Study of brain scans show ‘humanlike’ ways of thought evolved 1.8M years ago

IOWA CITY, Iowa — Analysis of the human brain shows that transition from apelike to humanlike thinking wasn’t as distant as you might think, a new study finds.

Using brain imaging technology — what’s known as near-infrared spectroscopy — to analyze modern people attempting to create two separate ancient tools, researchers at Indiana University determined evidence suggests that the humanlike patterns of thinking used by participants may have potentially emerged nearly 1.8 million years before our present day. The neuroarchaeologists’ findings estimate that the development of such humanlike cognition occurred near the emergence of the Homo erectus, or “upright man,” whose presence in Africa predates Neanderthals by almost 600,000 years.

“This is a significant result because it’s commonly thought our most modern forms of cognition only appeared very recently in terms of human evolutionary history,” says study co-author Shelby S. Putt, a postdoctoral researcher with The Stone Age Institute at the university, in a press release. “But these results suggest the transition from apelike to humanlike ways of thinking and behaving arose surprisingly early.”

Previous studies on the topic were limited to a functional magnetic resonance imaging machine, described by the study authors as basically a narrow mental tube. This study had the benefit of recent brain imaging technology to observe visual, auditory and sensorimotor brain activity in the participants as they learned to craft the two distinct types of tools manually. One group used verbal instruction via videotape while another watched the same video without audio in order to learn by nonverbal observation.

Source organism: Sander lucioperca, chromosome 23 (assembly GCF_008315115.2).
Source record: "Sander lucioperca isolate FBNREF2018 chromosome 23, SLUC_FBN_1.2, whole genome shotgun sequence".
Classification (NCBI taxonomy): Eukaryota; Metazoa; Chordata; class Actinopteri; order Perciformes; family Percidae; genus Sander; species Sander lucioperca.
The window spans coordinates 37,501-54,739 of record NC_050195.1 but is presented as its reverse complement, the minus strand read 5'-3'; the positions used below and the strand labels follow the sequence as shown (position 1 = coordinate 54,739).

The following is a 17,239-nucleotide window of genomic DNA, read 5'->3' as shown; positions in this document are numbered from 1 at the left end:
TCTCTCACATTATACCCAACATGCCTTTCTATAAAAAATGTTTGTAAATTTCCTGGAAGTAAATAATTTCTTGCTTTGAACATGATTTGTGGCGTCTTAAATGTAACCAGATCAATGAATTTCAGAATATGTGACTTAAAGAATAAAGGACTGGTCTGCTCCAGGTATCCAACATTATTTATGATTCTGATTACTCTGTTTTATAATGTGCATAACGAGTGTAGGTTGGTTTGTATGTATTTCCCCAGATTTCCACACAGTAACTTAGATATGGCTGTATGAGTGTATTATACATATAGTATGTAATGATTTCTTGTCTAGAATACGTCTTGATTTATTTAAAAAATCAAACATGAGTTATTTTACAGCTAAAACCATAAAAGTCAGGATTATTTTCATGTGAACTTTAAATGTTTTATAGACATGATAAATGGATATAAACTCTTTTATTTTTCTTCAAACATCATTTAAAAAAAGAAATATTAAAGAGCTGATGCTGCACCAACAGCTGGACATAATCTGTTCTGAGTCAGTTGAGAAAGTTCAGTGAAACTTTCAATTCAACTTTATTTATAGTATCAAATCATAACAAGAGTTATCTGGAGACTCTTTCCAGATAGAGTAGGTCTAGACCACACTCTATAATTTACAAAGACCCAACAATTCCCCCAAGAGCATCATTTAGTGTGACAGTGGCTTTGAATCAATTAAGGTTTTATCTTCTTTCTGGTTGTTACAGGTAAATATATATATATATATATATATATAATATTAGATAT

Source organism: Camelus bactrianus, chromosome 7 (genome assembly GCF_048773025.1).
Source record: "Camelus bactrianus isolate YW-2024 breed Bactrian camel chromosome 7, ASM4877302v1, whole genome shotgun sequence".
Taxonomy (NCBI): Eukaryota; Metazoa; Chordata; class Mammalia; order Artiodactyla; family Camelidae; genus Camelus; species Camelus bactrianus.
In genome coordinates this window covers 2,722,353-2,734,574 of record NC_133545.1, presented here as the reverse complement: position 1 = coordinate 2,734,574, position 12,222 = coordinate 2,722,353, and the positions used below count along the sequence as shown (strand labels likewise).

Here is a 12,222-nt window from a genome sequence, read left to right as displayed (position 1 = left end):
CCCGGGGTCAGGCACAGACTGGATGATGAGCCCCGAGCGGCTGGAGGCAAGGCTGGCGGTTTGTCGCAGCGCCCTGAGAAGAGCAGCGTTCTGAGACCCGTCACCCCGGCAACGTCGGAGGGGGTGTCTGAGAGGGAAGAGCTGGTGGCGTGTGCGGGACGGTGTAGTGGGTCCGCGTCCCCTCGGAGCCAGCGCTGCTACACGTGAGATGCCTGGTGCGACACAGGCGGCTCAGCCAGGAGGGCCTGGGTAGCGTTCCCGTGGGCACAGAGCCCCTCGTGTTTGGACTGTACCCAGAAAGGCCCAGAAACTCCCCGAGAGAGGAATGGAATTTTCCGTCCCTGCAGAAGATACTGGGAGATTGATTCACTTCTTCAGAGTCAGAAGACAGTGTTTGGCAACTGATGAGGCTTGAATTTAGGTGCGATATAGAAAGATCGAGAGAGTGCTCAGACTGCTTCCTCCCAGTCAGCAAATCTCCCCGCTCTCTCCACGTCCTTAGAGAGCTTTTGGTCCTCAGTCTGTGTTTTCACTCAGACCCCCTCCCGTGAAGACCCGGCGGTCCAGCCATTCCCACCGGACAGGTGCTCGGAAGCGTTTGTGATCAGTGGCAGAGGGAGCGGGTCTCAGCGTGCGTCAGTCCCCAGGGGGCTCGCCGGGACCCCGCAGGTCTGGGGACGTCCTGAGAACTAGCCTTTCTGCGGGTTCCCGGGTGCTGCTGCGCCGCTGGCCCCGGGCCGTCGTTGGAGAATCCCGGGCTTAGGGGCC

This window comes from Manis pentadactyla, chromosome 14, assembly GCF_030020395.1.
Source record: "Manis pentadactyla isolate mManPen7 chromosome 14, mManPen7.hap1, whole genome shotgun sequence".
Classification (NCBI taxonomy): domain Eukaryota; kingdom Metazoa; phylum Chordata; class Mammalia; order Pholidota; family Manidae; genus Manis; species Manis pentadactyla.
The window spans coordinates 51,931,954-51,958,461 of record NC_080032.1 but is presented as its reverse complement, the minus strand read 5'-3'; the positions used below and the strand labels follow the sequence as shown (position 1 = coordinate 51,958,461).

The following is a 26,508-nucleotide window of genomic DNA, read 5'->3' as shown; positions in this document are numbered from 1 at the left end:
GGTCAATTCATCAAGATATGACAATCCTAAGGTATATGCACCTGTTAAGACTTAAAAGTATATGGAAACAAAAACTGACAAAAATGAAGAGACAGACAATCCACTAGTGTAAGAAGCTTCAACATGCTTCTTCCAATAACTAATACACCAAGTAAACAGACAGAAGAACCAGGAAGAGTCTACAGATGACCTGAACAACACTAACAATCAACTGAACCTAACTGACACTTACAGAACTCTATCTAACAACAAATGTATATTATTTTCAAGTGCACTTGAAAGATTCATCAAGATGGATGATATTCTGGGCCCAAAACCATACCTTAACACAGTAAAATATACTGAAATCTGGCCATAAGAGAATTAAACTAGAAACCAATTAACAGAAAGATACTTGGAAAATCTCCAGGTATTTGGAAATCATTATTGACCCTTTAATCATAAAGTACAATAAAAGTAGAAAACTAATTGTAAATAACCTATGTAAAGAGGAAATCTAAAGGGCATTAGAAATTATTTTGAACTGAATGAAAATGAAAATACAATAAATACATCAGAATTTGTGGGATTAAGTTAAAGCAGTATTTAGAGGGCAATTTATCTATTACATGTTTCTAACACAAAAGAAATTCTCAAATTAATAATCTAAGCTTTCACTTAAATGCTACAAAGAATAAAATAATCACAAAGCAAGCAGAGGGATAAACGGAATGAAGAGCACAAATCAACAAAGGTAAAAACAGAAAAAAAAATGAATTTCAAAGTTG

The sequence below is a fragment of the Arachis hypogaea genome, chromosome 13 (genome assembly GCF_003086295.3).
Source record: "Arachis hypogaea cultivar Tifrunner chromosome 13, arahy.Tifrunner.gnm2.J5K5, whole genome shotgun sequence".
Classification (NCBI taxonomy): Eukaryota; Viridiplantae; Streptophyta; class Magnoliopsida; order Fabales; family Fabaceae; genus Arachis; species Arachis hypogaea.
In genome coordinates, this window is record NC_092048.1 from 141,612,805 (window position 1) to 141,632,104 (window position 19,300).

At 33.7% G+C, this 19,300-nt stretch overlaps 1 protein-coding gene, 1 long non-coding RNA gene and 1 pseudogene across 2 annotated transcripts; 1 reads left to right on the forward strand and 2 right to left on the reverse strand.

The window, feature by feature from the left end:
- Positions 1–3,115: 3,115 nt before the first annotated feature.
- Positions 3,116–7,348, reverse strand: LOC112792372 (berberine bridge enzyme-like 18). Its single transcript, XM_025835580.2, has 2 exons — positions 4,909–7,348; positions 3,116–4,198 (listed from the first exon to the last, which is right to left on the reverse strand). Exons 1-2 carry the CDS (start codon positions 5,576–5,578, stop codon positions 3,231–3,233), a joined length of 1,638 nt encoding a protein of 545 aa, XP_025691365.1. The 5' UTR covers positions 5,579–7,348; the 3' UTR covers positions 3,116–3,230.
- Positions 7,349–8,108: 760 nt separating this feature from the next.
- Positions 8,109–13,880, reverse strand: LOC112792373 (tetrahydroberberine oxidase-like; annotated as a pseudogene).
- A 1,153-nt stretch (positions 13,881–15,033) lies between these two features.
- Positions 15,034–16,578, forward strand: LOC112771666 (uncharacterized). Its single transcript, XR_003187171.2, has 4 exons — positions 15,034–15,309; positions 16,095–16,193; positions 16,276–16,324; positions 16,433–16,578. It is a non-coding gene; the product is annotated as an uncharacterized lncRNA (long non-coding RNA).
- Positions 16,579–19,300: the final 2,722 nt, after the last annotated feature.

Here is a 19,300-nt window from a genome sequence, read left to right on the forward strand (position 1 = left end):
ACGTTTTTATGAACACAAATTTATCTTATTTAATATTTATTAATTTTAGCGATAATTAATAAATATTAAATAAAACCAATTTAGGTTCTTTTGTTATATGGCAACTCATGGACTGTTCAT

Humanlike cognition began nearly 1.8 million years ago, a new study finds.
Humanlike cognition began nearly 1.8 million years ago, a new study finds.

Fifteen volunteers were taught to craft a more complex Acheulean-era hand axe — used from 1.8 million to 100,000 years ago — versus a simpler Oldowan-era “flake tool,” which study authors described as “little more than broken rocks with a jagged edge” similar to a large arrowhead. The Oldowan tools first emerged about 2.6 million years ago and are considered among the first used by human ancestors. The formation of both kinds of tools used a process of smashing rocks together referred to as “flintknapping.”

Putt acknowledged the difficulty for neuroarchaeologists given that the evolution of human cognition left behind no physical trace — unlike fossils or artifacts.

The brain scans showed that Acheulian tool production required the use of much more of the brain, including the visual, auditory and sensorimotor information as well as higher-order action planning. The simpler Oldowan tools used visual attention and motor control information. The researchers noted that “Acheulian toolmaking may have more evolutionary ties to playing Mozart than quoting Shakespeare.”

“The fact that these more advanced forms of cognition were required to create Acheulean hand axes — but not simpler Oldowan tools — means the date for this more humanlike type of cognition can be pushed back to at least 1.8 million years ago, the earliest these tools are found in the archaeological record,” says Putt. “Strikingly, these parts of the brain are the same areas engaged in modern activities like playing the piano.”

The experiments were conducted at the University of Iowa. Sobanawartiny Wijeakumar of the University of East Anglia and Robert Franciscus of the University of Iowa were co-authors on the study published on May 8 in the journal Nature Human Behavior.

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About the Author

Benjamin Fearnow

Mr. Fearnow has written for Newsweek, The Atlantic & CBS during his New York City-based journalism career. He discusses tech and social media topics on cable news networks.

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